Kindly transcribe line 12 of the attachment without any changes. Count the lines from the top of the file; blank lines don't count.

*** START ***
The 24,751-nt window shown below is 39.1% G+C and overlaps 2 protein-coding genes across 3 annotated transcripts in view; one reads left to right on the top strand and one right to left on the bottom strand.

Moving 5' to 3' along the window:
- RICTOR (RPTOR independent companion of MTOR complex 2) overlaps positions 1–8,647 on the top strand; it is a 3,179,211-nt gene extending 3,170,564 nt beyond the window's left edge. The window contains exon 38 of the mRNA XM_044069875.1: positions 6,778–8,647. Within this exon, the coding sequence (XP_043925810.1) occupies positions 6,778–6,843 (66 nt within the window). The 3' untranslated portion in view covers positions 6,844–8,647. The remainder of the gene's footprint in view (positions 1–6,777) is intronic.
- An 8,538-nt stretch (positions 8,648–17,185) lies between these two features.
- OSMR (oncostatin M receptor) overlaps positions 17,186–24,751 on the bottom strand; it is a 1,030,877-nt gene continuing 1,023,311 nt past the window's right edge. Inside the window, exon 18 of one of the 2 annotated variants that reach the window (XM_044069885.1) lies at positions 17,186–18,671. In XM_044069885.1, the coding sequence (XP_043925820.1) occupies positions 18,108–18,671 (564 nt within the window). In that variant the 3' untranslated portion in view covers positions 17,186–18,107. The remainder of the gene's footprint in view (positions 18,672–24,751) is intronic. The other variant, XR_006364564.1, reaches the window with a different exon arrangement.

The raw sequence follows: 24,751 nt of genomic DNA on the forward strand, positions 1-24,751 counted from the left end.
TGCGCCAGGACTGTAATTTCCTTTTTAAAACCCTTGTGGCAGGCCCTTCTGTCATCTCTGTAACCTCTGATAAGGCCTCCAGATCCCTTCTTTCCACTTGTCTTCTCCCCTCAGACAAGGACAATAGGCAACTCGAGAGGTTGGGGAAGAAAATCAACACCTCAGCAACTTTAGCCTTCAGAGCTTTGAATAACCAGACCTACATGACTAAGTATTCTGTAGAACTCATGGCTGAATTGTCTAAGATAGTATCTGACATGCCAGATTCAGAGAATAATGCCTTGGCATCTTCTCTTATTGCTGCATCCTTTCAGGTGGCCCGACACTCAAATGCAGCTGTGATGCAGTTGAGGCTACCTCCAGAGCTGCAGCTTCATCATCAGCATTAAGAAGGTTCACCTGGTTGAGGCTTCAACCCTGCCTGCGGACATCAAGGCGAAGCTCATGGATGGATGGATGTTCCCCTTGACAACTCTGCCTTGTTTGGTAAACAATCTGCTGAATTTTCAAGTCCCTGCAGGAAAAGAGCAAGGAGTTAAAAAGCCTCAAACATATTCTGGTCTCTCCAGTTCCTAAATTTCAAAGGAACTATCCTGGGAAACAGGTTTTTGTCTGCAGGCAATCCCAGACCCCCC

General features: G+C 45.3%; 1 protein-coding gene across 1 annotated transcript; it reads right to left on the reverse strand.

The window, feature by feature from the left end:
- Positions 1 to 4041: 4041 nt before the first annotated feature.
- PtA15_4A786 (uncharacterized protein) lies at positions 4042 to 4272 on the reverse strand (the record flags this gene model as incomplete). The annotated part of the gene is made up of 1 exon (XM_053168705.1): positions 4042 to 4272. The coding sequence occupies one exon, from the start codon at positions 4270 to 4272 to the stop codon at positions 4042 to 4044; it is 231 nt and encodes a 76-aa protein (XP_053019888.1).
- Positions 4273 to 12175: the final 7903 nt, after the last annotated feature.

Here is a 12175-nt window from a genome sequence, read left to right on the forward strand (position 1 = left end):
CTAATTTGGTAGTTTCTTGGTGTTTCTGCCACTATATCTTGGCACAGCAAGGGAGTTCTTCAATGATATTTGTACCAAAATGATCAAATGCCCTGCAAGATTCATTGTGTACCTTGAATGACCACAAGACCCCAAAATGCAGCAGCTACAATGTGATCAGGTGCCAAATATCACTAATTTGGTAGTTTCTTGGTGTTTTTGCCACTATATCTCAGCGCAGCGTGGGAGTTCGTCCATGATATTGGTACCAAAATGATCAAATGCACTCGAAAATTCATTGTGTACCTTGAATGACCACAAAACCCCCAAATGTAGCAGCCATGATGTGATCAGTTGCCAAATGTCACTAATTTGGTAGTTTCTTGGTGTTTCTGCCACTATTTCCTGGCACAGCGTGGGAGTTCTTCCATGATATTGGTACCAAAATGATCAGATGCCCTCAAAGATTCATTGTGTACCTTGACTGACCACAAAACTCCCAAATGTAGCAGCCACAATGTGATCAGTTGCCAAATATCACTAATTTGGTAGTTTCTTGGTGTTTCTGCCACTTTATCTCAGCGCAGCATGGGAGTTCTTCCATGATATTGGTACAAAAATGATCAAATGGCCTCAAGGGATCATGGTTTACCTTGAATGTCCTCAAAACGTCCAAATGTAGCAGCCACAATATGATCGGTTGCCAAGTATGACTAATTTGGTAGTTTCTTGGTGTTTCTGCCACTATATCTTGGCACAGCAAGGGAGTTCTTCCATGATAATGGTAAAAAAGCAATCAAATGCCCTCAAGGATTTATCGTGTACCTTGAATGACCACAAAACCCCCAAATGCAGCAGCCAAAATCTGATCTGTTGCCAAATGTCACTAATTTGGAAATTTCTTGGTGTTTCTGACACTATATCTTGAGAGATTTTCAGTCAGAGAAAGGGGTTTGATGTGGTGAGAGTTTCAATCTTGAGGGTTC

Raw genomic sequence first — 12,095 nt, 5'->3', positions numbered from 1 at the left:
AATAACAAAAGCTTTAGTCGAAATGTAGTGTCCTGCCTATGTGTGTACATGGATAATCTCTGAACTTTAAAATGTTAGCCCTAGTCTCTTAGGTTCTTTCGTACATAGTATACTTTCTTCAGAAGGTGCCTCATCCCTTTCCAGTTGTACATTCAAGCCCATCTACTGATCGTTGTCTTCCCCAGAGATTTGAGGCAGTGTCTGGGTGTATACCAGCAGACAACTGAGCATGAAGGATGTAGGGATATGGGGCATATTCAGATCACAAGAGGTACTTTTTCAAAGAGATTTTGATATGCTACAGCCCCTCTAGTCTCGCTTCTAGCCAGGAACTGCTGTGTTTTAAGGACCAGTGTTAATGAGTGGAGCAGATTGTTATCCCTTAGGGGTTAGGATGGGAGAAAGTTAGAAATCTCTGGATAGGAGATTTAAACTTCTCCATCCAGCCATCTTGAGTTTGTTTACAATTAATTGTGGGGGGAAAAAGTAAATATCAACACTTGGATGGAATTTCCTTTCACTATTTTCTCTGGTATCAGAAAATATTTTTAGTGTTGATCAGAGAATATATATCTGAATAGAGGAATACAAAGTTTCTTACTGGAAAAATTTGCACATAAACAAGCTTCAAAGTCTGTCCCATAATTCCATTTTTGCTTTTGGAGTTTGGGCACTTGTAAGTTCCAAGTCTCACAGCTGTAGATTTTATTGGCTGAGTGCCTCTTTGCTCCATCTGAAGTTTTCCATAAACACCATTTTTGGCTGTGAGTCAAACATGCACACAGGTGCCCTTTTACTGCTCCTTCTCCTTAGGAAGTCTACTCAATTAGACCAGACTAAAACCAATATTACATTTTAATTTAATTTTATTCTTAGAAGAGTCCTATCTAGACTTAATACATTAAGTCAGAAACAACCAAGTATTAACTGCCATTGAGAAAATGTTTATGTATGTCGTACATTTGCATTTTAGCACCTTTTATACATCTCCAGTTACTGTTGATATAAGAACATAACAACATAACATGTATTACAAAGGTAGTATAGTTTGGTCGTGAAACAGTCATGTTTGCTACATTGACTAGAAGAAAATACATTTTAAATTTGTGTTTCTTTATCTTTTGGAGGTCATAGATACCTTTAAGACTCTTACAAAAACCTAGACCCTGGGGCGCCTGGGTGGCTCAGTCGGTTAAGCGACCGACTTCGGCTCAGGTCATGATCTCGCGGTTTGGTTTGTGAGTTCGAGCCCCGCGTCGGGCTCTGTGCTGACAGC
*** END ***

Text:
- Positions 4273 to 12175: the final 7903 nt, after the last annotated feature.